Songs for the New Depression
Screenwriter and director Kergan Edwards-Stout's compelling, beautifully written debut novel, "Songs for the New Depression," examines three decades in the short life of Gabriel Travers, an AIDS-stricken California man who fails to recover emotionally from unfortunate events that transpired when he was an effeminate teen.
Named after an album by Bette Midler, "Songs for the New Depression" has all the trademark ingredients of gay men's literature--a witty albeit troubled protagonist, his incorrigibly loyal female best friend, an emotionally absent father, a quirky yet lovable mom, and an incomparable first love. Despite the seemingly familiar premise, the author's darkly comic, brutally honest prose reads like poetry and has a melodic flow that is equally funny and heartbreaking.
Told in reverse, beginning when our narrator is approaching forty and increasingly symptomatic, Gabe confronts death with sarcasm, insecurity and regret, much like how he has dealt with everything throughout life. Knowing his days are numbered should soften his disposition, but initially it has the reverse effect, as shown when best friend, Clare, writes him off after having had enough of his insensitive commentary, and when Gabe tries to dismiss his young lover, Jon, assuming he'll eventually abandon him anyway once the disease takes over.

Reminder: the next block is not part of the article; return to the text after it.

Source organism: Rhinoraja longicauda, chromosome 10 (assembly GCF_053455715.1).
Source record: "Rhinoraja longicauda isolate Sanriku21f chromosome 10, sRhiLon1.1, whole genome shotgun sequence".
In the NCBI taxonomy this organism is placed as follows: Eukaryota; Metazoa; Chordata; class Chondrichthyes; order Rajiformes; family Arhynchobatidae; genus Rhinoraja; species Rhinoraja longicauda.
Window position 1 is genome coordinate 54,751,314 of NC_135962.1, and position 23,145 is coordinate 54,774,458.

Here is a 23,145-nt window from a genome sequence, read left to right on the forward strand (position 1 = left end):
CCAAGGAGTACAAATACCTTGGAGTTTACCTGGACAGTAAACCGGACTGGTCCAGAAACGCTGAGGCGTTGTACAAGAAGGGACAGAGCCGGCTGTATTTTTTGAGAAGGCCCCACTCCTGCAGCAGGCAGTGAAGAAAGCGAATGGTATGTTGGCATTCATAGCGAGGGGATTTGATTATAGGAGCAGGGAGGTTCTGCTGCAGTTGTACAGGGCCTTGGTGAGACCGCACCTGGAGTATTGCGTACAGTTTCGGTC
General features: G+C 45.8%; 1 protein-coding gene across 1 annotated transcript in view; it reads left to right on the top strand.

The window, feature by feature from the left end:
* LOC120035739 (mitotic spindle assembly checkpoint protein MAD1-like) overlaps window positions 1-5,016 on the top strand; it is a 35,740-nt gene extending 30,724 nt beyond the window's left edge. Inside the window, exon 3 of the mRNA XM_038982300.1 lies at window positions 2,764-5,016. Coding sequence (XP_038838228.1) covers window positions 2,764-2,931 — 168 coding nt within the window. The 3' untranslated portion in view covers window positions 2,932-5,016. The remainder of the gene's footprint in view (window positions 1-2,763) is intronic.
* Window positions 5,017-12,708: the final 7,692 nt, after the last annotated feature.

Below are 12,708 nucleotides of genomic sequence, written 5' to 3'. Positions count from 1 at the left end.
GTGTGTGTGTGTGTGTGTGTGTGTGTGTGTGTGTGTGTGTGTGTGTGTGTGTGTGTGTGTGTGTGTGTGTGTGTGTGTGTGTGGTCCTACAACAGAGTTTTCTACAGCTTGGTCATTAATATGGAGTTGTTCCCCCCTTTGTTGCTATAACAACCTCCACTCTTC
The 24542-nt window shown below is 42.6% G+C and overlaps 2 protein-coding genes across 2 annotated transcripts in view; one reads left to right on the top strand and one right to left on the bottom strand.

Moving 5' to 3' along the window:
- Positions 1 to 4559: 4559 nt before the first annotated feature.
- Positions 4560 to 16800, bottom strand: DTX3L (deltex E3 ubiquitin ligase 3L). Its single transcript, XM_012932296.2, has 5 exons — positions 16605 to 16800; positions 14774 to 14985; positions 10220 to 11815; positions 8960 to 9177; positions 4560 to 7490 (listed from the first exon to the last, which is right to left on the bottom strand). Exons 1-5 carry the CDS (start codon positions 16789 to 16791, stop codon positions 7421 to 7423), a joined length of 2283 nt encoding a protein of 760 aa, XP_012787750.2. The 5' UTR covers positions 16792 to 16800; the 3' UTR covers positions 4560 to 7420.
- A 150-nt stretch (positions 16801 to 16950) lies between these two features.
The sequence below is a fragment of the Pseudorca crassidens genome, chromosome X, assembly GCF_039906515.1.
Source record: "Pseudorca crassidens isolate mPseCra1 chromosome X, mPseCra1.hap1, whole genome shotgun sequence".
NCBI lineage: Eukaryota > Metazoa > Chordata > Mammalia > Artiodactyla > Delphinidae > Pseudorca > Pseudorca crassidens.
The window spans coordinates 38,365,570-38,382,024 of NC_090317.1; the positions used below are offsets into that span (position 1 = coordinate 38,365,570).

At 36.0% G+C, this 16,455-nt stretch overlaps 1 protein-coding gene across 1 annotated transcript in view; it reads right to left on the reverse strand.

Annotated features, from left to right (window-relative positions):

The next two parts paint a picture of Gabriel as a reckless, disenchanted twenty-something having evolved from a feisty high school teen, forever scarred by a hazing incident that exacerbates his already-strained relationship with his parents, and especially his father. Although he has Clare to confide in, Gabe only begins to truly understand friendship and unconditional love after becoming attached at the hip to his free-spirited, fellow classmate, Keith. Another pleasant version of Gabe surfaces later in life, upon meeting Pastor Sally, the object of his mother's affection.
Readers will certainly empathize with Gabe, but most of the time, it's hard to like him, perhaps because we all have someone like him in our lives, or recognize one or more of his traits in ourselves. Regardless of your opinion of him, Gabe's story is bittersweet, heartfelt and profound.
Even with the grim backdrop of AIDS and a narrator of questionable character, "Songs for the New Depression" is a quintessential page-turner and the product of a truly gifted author.
"Songs for the New Depression"